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'Innocent' Blow to the Chest Can Be Fatal


NEW YORK (Reuters Health) - Even a seemingly minor strike to the chest from a ball or other source can prove fatal under certain conditions. And those most at risk seem to be children in sports like baseball and hockey, US researchers report.

They argue that better protective equipment in certain youth sports might reduce the risk of sudden death from blows to the chest.

Such incidents are uncommon, as they require a blow directly over the heart during a particular point in the heart's rhythmic cycle. But they may be more common than has been recognized, the new study's lead author told Reuters Health.

Dr. Barry J. Maron, of the Minneapolis Heart Institute Foundation in Minnesota, and his colleagues have collected data on 128 US cases in which a blunt strike to the chest, known as commotio cordis, triggered cardiac arrest.

Of these, 62% occurred at organized sporting events, mostly among children and teens. The rest occurred in a range of settings, from backyard play to child abuse and fights between adults. Overall, 84% of the incidents were fatal, according to findings published in the March 6th issue of The Journal of the American Medical Association.

The cases, according to Maron, date back to the 1970s. But he said his team's numbers do not give a true estimate of the prevalence of the problem because such incidents are not routinely reported. The researchers used media reports, records from the US Consumer Product Safety Commission and other sources to compile their data.

"I just don't think it's clear what the prevalence is," Maron said, although he added that fatal commotio cordis is certainly not common.

The key reason, he and his colleagues explain, is that the devastating injury requires that an object strike the chest directly over the heart and precisely at a particular point in the heart's rhythm--just prior to what is known as the T-wave peak.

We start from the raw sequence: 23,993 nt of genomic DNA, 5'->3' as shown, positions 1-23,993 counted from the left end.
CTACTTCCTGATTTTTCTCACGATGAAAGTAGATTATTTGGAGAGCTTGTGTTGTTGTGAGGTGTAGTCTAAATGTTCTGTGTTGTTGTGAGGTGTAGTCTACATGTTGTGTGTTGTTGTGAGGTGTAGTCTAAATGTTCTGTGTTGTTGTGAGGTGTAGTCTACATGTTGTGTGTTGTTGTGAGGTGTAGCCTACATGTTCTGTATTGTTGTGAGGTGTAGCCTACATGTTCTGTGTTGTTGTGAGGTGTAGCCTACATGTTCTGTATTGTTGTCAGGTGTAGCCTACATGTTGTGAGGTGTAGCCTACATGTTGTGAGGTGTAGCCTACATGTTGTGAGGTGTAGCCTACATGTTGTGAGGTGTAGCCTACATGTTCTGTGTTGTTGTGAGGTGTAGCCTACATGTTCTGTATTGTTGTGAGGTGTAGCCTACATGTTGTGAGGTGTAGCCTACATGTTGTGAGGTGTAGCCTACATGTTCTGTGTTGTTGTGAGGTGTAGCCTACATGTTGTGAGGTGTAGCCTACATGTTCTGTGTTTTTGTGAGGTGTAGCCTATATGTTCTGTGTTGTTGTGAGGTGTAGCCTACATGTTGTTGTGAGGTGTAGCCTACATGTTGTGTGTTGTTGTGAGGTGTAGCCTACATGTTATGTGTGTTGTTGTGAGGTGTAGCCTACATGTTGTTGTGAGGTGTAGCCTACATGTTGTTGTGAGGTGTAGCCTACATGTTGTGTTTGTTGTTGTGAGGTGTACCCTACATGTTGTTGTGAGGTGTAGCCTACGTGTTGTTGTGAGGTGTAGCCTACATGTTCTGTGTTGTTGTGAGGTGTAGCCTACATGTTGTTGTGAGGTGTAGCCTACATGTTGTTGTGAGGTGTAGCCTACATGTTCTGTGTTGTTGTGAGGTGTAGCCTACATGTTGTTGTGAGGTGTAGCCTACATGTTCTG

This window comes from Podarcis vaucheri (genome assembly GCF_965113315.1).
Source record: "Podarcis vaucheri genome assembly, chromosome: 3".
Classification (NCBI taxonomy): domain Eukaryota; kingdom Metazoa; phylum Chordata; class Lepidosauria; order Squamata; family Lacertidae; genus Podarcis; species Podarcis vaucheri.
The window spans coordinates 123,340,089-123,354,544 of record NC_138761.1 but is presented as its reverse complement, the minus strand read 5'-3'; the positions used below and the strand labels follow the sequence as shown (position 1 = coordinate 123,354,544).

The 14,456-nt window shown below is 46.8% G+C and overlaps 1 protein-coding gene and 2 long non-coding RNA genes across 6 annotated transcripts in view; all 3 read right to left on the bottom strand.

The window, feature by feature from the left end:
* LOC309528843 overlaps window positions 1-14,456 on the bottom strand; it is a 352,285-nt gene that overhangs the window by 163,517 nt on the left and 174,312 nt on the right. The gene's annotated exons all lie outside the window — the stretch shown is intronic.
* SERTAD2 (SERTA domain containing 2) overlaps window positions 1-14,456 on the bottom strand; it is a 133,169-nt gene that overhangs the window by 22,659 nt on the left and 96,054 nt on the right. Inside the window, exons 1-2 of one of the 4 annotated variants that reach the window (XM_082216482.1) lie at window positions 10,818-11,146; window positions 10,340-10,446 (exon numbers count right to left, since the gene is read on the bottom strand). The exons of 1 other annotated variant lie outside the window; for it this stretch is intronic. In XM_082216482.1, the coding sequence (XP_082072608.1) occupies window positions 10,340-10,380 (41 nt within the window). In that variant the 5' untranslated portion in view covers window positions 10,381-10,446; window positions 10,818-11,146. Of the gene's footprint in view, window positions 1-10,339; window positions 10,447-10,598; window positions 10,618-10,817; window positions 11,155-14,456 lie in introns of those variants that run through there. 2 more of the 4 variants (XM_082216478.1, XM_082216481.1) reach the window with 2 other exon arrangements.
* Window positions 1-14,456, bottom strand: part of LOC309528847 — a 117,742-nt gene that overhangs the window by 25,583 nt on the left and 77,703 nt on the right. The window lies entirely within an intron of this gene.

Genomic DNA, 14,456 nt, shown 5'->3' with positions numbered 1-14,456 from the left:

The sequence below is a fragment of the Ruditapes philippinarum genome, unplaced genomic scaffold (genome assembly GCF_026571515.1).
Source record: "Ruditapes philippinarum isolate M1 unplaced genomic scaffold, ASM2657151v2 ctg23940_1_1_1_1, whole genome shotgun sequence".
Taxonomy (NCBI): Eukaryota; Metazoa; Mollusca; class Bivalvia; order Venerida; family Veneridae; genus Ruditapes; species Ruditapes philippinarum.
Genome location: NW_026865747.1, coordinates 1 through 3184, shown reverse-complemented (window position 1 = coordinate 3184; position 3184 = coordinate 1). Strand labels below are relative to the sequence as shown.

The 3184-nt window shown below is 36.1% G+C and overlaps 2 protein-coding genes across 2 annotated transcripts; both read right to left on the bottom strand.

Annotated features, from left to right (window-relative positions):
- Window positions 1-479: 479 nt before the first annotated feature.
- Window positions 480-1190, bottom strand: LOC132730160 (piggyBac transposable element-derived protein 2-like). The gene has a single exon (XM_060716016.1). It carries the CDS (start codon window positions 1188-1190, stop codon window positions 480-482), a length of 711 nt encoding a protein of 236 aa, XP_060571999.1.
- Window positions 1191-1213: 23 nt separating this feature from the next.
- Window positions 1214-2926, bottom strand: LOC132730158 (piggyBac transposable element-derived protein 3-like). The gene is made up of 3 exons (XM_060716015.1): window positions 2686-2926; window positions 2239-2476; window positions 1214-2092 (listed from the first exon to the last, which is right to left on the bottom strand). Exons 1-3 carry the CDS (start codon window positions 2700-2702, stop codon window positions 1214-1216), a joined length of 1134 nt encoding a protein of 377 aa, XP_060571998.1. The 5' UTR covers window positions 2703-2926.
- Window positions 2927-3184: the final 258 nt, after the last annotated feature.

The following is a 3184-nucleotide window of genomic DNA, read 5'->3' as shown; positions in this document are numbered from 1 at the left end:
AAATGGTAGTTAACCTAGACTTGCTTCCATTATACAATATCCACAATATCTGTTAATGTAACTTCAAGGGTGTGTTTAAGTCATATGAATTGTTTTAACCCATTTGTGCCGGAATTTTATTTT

Children, with their underdeveloped and narrow chests, are particularly vulnerable. One third of the cases Maron's team found were among children age 10 or younger.

Of the cases arising from a blow from sports equipment, baseball accounted for the greatest number, followed by softball, hockey and lacrosse. Some sports-related incidents involved collisions between players.

In 22 cases, athletes such as baseball catchers, lacrosse goalies and football players were wearing chest protectors. However, the researchers found the gear inadequate--hockey pucks, for example, apparently circumvented the chest protector in some cases.

"We need better chest barriers," Maron said.

His team also found that evidence that portable devices called automated external defibrillators (AEDs) could add another layer of safety. Of the 16% who survived in these cases, two had their heart rhythm normalized with an AED--a layperson-friendly device that automatically analyzes the victim's heart rhythm and instructs the user to deliver a shock if appropriate.

In both cases the presence of the AED was fortuitous, including one in which a police officer driving by had one on hand, Maron noted.

"That argues for what could happen if there were more of them around," he said.

SOURCE: The Journal of the American Medical Association 2002;287:1142-

Reference Source 89


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